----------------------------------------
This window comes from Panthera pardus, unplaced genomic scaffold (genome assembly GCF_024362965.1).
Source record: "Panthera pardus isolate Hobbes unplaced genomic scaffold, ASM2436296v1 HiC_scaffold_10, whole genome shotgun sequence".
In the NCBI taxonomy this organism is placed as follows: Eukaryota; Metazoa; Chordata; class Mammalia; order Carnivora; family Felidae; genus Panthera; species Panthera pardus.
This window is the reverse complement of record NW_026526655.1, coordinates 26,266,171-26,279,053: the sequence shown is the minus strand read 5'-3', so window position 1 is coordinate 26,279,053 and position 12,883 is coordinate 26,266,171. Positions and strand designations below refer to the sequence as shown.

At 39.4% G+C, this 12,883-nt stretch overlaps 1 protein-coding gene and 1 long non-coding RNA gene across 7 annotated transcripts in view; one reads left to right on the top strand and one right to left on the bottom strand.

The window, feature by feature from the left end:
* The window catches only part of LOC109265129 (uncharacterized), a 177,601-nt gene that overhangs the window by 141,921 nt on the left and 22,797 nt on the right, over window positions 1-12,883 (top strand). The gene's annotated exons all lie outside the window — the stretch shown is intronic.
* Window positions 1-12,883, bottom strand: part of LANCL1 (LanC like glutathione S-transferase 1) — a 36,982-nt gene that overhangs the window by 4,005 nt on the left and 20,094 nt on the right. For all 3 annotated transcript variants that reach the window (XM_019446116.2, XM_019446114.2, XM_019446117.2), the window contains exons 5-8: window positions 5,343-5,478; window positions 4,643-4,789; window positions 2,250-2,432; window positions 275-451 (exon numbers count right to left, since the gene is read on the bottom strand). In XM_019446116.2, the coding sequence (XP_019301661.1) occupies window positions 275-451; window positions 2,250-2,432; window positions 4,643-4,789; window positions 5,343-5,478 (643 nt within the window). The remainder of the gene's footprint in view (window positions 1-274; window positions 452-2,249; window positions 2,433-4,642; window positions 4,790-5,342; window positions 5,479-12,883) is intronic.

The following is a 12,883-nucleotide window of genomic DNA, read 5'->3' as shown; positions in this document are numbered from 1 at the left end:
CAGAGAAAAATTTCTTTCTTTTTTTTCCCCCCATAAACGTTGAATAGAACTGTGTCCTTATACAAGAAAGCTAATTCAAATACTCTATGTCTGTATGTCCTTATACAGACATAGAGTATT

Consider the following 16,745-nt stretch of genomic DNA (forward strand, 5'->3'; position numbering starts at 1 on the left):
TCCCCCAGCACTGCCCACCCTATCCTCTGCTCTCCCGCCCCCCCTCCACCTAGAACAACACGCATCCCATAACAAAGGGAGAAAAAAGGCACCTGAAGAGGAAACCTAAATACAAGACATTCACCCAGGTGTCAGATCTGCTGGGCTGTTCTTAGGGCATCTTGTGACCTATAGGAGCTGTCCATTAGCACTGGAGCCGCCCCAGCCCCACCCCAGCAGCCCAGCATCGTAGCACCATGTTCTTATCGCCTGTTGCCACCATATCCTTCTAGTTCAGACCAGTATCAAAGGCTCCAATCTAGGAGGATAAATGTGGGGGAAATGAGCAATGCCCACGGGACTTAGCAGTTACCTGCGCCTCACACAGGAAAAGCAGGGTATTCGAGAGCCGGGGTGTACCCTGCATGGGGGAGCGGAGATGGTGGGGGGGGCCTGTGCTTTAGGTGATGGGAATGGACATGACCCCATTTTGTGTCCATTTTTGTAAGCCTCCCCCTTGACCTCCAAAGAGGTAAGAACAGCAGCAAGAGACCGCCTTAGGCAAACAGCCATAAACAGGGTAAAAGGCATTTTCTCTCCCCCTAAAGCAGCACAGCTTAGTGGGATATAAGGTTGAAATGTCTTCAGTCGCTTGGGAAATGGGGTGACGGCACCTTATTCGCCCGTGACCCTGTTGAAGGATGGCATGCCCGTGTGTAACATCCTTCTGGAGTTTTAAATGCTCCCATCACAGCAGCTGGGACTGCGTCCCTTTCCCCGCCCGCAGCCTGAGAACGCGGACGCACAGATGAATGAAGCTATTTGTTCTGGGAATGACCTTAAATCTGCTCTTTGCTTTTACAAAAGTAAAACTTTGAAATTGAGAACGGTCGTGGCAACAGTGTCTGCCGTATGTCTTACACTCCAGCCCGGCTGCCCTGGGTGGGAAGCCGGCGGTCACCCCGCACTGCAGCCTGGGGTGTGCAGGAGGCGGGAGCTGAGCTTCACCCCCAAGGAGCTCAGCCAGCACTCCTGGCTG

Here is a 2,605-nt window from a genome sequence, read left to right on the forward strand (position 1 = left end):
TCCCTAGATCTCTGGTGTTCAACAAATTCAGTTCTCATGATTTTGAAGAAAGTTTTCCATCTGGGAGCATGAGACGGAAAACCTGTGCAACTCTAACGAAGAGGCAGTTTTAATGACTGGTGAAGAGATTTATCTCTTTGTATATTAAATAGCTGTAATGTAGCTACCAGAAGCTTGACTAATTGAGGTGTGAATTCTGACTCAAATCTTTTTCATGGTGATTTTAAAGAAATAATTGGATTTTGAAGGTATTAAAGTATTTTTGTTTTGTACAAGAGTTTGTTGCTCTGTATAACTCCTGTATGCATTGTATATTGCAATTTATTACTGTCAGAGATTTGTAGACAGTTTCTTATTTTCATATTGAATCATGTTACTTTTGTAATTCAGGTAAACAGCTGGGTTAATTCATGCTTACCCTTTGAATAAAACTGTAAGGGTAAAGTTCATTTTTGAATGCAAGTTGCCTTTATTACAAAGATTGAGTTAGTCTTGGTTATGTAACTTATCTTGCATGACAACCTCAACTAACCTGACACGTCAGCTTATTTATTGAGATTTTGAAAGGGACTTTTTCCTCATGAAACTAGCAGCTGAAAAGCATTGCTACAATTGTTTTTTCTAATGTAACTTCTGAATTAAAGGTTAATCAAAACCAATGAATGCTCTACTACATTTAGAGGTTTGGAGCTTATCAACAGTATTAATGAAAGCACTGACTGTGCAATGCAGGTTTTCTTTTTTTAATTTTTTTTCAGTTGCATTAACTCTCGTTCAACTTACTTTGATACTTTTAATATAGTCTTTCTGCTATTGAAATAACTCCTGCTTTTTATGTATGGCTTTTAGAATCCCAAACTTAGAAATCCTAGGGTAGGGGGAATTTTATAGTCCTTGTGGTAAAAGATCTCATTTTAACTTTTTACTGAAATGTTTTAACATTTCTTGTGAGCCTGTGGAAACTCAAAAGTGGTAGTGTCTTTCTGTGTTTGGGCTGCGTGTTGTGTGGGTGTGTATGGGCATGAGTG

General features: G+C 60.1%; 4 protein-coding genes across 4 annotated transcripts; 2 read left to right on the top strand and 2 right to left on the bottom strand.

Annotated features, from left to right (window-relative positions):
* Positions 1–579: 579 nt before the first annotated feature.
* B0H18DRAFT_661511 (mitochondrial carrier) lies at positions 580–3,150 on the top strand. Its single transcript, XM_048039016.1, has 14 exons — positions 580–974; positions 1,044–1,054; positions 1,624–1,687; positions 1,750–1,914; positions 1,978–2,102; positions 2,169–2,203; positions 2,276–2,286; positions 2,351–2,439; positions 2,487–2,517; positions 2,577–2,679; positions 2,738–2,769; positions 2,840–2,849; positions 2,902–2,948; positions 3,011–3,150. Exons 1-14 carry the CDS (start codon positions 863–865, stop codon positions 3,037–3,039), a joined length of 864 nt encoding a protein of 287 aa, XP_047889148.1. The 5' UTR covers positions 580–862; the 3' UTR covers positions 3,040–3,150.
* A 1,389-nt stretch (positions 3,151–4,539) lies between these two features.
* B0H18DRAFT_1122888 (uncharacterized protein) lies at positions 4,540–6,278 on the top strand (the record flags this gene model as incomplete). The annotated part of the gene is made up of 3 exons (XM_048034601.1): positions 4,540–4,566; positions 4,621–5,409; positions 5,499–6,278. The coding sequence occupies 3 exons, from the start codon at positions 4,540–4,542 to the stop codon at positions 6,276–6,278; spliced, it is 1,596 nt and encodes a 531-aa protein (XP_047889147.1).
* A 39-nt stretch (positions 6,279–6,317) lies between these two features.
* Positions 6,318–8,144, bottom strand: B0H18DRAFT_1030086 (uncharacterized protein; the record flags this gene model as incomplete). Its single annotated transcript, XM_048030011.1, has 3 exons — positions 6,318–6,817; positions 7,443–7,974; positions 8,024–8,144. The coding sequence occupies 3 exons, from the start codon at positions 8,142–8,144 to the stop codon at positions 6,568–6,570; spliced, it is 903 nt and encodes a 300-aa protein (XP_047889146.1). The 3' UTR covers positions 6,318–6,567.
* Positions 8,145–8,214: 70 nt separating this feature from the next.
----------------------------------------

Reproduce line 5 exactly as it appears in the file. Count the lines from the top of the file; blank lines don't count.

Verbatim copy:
At 39.4% G+C, this 12,883-nt stretch overlaps 1 protein-coding gene and 1 long non-coding RNA gene across 7 annotated transcripts in view; one reads left to right on the top strand and one right to left on the bottom strand.